One of the big clichés of the year is that the passage of healthcare reform represented not the end, but the “end of the beginning” of reform, what with the hundreds of areas of regulatory deference and years of implementation timetables. For those in the health insurance industry, as torturous as the debate was, the ugliest political assaults apparently are yet to come.
You don’t have to look far to find the vitriolic rhetoric. As Health and Human Services Secretary Kathleen Sebelius said on June 24: “Americans across the country have been at the mercy of insurers for far too long when it comes to premiums and prices. Finally, the power is shifting back to consumers thanks to the strong actions on the part of the states and new protections and accountability under the Affordable Care Act. As we work to turn this new law into reality for families everywhere, we will continue working closely with the states, providing them with more resources to hold insurers accountable and get the American people the quality, affordable health insurance they deserve.”
Evincing further alarm within the industry was yet another White House photo op in late June with President Obama chastising and warning health plans that they must conform to all of the new market reforms without “excessive” rate increases. To the credit of the industry representatives, there was a bit of actual conversation about restraint of underlying healthcare costs that are essentially unaddressed by the healthcare reform legislation. There was even some grudging admission by administration officials that—shock!—some elements of unsustainably rising healthcare costs may not be the fault of blood-sucking health plans. Of course, that got about one inch of copy at the bottom of every national news story—if that.
As Sen. Lamar Alexander, R-Tenn., has pointed out, you could confiscate all the profits of the health insurance industry—every dime—and pay for exactly two days of healthcare in America.
To be sure, there are other rhetorical elements to the administration’s rollout of healthcare reform. Among them was the June announcement of $23 million in grants for states to “support efforts to evaluate patient safety approaches and medical liability reforms.” Compared to the trillions that healthcare reform will cost, this “medical liability reform” initiative is like a cockscomb on a rooster—all red and showy, but serving no purpose whatsoever.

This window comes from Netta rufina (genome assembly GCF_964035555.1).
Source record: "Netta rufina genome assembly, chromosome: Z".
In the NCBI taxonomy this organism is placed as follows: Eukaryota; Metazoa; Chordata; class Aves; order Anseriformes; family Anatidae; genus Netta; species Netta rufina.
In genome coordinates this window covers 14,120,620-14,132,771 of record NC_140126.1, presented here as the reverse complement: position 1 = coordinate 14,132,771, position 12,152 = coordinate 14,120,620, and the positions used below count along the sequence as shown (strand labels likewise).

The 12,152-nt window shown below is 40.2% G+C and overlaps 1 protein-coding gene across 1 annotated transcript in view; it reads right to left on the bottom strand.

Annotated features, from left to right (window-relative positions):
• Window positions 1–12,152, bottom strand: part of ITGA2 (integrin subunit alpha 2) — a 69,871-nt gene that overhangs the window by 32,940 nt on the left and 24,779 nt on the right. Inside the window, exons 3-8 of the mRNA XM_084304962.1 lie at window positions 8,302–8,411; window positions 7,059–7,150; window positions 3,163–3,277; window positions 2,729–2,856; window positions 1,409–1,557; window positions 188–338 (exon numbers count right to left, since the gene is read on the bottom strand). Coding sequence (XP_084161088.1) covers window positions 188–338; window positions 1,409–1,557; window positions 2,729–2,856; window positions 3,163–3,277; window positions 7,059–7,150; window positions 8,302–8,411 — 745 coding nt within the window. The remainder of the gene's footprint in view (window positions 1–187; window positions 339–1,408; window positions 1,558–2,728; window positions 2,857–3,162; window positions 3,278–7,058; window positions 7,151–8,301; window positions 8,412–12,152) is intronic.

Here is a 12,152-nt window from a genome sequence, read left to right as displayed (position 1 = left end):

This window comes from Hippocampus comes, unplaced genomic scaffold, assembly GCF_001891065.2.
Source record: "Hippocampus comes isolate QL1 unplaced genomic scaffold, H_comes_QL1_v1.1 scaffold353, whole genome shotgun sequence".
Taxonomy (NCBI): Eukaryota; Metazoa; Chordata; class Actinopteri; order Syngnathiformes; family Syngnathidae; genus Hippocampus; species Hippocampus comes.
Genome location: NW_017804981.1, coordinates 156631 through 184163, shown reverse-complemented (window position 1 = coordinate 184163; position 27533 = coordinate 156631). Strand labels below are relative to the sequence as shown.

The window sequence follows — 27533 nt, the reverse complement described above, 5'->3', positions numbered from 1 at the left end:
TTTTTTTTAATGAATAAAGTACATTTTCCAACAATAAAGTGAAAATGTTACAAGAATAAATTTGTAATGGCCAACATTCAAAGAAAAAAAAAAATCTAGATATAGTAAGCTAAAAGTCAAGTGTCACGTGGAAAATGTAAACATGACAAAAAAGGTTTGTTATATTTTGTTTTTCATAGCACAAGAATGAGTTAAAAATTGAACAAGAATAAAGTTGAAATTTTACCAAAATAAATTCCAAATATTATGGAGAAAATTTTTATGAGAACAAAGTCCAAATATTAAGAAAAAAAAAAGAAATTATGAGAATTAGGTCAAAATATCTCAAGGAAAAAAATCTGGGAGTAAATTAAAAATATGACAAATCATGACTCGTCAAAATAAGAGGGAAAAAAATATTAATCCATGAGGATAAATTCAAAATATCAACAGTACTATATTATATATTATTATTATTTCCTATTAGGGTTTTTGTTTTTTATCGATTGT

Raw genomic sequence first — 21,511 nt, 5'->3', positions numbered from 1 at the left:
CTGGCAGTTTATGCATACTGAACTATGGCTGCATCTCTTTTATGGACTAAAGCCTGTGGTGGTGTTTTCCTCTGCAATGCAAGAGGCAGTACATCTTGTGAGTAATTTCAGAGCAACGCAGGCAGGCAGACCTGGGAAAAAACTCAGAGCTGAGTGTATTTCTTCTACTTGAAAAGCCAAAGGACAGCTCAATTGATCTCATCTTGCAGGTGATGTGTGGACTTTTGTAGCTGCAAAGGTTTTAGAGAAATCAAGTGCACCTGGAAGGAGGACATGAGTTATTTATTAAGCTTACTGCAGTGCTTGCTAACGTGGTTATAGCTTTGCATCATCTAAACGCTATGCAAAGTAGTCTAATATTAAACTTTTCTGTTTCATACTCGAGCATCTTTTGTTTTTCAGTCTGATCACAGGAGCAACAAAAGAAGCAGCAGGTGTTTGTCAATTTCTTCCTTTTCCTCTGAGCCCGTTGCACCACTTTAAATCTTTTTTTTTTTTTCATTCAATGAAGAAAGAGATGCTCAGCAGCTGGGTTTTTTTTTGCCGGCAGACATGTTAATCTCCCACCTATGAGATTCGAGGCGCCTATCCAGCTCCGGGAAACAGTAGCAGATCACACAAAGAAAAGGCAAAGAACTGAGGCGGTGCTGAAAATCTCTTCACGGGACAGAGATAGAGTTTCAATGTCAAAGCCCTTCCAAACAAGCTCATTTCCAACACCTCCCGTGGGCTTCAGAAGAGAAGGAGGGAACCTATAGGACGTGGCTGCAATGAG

HHS also released some guidelines for what will constitute “grandfathered” health plans, touting it as proof of the principle that “if you like your health plan, you get to keep it.”
But smart consultants are counseling their clients that they shouldn’t count on it; there is enough regulatory flexibility that any employer foot fault could result in a plan losing its grandfathered status.
Council staff members have been engaged for countless hours in the tangled effort to work with state regulators and HHS to come up with a workable definition of “minimum loss ratios” for the purposes of curtailing administrative expenses of health plans. For individual and small-group plans, insurers must pay out 80% of claims on medical expenses; 85% in the case of groups of more than 100. Consumer groups, liberals in Congress (led by Sen. Jay Rockefeller, D-W.Va.) and HHS have pushed back repeatedly on the idea that health plans should exert controls on the cost of anything in the healthcare pipeline, except, of course, the cost of insurance itself.
Meanwhile, limited benefit (or “mini-med”) plans remain endangered. HHS released guidance that individuals in such plans “would not be denied access to needed services or experience more than a minimal impact on premiums.” HHS is erecting a regime under which waivers could be sought for mini-med plans, but there are no guarantees that these plans that provide limited protection to millions of Americans will even be around by the time healthcare reform is fully implemented.
Finally, the administration has again signaled its support for legislation championed by Sen. Dianne Feinstein, D-Calif., that would create a federal insurance price-control office at HHS. Such an HHS rate authority was debated during the healthcare reform battle but discarded at the time because it didn’t fit into the “reconciliation” groove that was necessary to get the bill to the congressional finish line. Many on the Hill and within the administration want such an office to regulate broker compensation, as well.
You don’t have to squint to see where this is going. The healthcare reform legislation establishes vast new market reforms that are going to be expensive. The legislation, from the standpoint of providers and drug companies, does not constrain the exploding cost of healthcare, nor does it address the thorny issues of chronic disease, an unhealthy and aging population, or the costs of defensive medicine. It imposes a multitude of new taxes that will be passed directly to consumers.
Do the math. Insurance premiums are going to rise, not fall. The administration has methodically, repeatedly and loudly made the case that health insurers are responsible for health insurance premiums. The federal government’s boot is on the neck of the industry and has been for many months. As the premium increases come, the stage is being set to squeeze the industry’s jugular even more.